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3:04 minutes; 7.4mb .mp3 audio
When a Brickhouse exhibit that I was fortunate to curate was opened at the Museum of Broadcast Communications in 2001, I ensured the pennant-clinching call would be prominently displayed. The visual part of the telecast had long since been obliterated because videotape was expensive and usually re-used in 1959. However, the museum was able to come up with newsreel footage of Aparicio’s play. Brickhouse’s call was synchronized to the action on the film for the exhibit.
Also preserved was the audio of Brickhouse’s participation in the Tenth Inning Show live from the merrymaking Sox clubhouse. He joined announcing partner Lou Boudreau in chatting with execs, coaches and players as soon as he made his way down from the booth.
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10:01 minutes; 24.1mb .mp3 audio
Still another rare piece of audio in existence is Brickhouse’s live WGN-Radio broadcast on the Sox plane coming back to Midway Airport. Franklyn MacCormack, freshly hired as the All-Night Showcase host, is heard introducing Brickhouse. Along with Lou Boudreau, Brickhouse went on to chat with the celebrating Sox. In an action that would be prohibited today due to FAA and other security regulations, Brickhouse stayed on the air as the plane landed at Midway. He even stuck his microphone out the captain’s cockpit window to capture the noise of the tens of thousands of fans who welcomed the team home in the wee hours.
Within days, Brickhouse enjoyed his highest national profile since he was at the NBC mic for Willie Mays’ all-time catch on Vic Wertz during the 1954 World Series. Veeck, then in his first Sox ownership run, preferred Brickhouse work the national telecast of the Fall Classic with the Dodgers. He teamed with Vin Scully, but was not on the air for Ted Kluszewski’s two home runs in Game 1 in Comiskey Park.
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5:02 minutes; 12.2mb .mp3 audio
Brickhouse went on to call the games for a series of Sox contenders through 1967. His next-most-famous broadcast after the ’59 events was Joel Horlen’s no-hitter against the Detroit Tigers in the first game of a doubleheader on Sept. 10, 1967 at Comiskey Park. Still in existence is the color kinescope – a film of the live telecast – of shortstop Ron Hansen’s throw to first baseman Cotton Nash to retire Dick McAuliffe. The clip also was used in the Brickhouse broadcast-museum exhibit.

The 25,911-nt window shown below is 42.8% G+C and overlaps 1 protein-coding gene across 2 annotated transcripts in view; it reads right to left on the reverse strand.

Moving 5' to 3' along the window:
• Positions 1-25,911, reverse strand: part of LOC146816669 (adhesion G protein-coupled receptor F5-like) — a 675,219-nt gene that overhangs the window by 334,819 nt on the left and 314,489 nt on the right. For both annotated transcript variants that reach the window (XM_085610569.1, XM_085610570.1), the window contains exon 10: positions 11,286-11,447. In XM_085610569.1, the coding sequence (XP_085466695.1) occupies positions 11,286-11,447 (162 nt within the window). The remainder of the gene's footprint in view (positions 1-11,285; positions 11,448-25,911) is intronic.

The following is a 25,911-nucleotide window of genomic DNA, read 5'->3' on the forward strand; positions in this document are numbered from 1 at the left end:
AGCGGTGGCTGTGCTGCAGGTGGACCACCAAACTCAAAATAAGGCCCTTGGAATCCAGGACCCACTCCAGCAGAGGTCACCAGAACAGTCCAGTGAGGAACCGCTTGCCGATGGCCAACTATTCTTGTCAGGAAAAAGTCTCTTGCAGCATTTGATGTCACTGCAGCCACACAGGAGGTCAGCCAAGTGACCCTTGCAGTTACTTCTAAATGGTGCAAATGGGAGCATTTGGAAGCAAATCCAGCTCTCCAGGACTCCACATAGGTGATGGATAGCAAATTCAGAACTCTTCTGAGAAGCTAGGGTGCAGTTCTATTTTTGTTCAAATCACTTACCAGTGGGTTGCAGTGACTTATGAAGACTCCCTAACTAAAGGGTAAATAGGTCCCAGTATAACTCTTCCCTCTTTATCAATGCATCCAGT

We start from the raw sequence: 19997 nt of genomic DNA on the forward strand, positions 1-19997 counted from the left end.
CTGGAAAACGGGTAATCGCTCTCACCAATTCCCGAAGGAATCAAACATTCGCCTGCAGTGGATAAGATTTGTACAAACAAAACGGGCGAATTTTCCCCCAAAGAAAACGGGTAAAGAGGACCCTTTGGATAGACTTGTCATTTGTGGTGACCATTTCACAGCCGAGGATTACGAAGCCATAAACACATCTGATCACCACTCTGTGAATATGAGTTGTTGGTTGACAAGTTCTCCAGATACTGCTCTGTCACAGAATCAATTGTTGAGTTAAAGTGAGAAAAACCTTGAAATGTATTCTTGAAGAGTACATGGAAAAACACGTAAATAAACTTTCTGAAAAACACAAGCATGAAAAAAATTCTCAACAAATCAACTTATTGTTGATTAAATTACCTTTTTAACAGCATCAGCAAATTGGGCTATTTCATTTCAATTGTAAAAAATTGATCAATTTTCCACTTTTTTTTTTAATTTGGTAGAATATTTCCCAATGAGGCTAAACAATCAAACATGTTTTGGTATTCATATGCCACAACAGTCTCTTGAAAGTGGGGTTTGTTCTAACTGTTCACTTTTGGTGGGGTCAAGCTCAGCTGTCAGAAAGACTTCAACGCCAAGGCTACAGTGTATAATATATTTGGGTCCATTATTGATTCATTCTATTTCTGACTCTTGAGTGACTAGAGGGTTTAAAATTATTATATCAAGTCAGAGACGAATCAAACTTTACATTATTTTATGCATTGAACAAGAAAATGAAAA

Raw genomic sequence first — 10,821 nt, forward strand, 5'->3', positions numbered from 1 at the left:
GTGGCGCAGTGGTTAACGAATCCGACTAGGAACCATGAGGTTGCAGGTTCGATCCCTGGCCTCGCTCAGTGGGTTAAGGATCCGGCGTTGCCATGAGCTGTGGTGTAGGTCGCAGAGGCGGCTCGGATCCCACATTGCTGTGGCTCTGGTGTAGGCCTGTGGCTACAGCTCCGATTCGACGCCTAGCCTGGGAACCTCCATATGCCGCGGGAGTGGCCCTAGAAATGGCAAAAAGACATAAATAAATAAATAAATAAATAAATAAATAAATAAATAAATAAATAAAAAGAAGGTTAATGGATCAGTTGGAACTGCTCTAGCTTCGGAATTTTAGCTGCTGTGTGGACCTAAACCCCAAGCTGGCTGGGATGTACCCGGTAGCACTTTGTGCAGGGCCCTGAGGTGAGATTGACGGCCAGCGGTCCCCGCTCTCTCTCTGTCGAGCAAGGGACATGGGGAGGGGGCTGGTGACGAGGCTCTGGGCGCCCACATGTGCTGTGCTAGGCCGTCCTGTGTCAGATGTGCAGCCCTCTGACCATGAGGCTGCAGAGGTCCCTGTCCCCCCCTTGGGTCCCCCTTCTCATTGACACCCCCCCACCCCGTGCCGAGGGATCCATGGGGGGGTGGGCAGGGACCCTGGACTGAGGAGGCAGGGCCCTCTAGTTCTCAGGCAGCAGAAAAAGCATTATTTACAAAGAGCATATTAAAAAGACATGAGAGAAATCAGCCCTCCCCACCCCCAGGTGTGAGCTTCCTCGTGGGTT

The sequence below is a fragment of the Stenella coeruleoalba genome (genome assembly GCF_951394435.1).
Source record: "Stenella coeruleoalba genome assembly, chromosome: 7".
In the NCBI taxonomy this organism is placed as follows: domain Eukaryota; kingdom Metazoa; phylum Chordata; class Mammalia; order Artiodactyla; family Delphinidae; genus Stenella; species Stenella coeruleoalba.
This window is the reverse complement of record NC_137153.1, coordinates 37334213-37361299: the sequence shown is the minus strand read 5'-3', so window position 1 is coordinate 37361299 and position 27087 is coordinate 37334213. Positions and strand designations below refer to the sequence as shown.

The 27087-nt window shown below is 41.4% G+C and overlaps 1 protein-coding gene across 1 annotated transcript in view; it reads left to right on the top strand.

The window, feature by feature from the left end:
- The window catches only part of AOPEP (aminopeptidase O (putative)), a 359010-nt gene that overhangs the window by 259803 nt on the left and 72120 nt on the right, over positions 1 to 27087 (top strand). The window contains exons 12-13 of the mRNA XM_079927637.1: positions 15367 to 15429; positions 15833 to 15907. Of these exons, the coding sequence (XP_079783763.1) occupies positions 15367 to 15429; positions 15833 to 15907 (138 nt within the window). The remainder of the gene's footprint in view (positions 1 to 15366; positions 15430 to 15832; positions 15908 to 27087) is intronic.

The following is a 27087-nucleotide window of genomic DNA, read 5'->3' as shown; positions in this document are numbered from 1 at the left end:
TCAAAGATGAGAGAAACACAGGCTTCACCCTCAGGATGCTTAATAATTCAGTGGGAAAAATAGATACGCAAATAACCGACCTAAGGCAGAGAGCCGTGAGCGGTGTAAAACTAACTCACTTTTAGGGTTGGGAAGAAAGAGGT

Watch the final two outs of Joel Horlen’s no-hitter announced by Brickhouse.
“He had a lot of class,” said Horlen, now happily retired and playing golf in San Antonio. "He wouldn’t say anything that would embarrass you. He would get some of your own feelings about it. He really liked us. He fit right in with the whole team, practically."
Joel Horlen is mobbed by teammates after his 1967 no-hitter (photo courtesy Leo Bauby collection).
A near no-hitter by Horlen four years previously showed the Sox how fair Brickhouse could be when recapping a game.
“I have to go back to the night of July 29, 1963,” said Liptak. “The Sox were in Washington playing the Senators. Horlen took a no-hitter into the ninth inning and was only leading 1-0. In that half with one out Chuck Hinton hit a bleeder up the middle that got through for a hit. Then with two out, Don Lock hit a curveball into the seats to win the game.
“Then, on the ‘Tenth Inning Show,’ Brickhouse interviewed Horlen. You talk about a tough situation! How do you talk to a guy who within 10 minutes lost a no-hitter and a game? Just watching Jack handle that stuck with me for all these years. He did it with dignity and professionalism, not trying to badger Joe or be sensational, but simply trying to find out what happened and how he felt. Jack also had sympathy in his voice -- you could hear that.”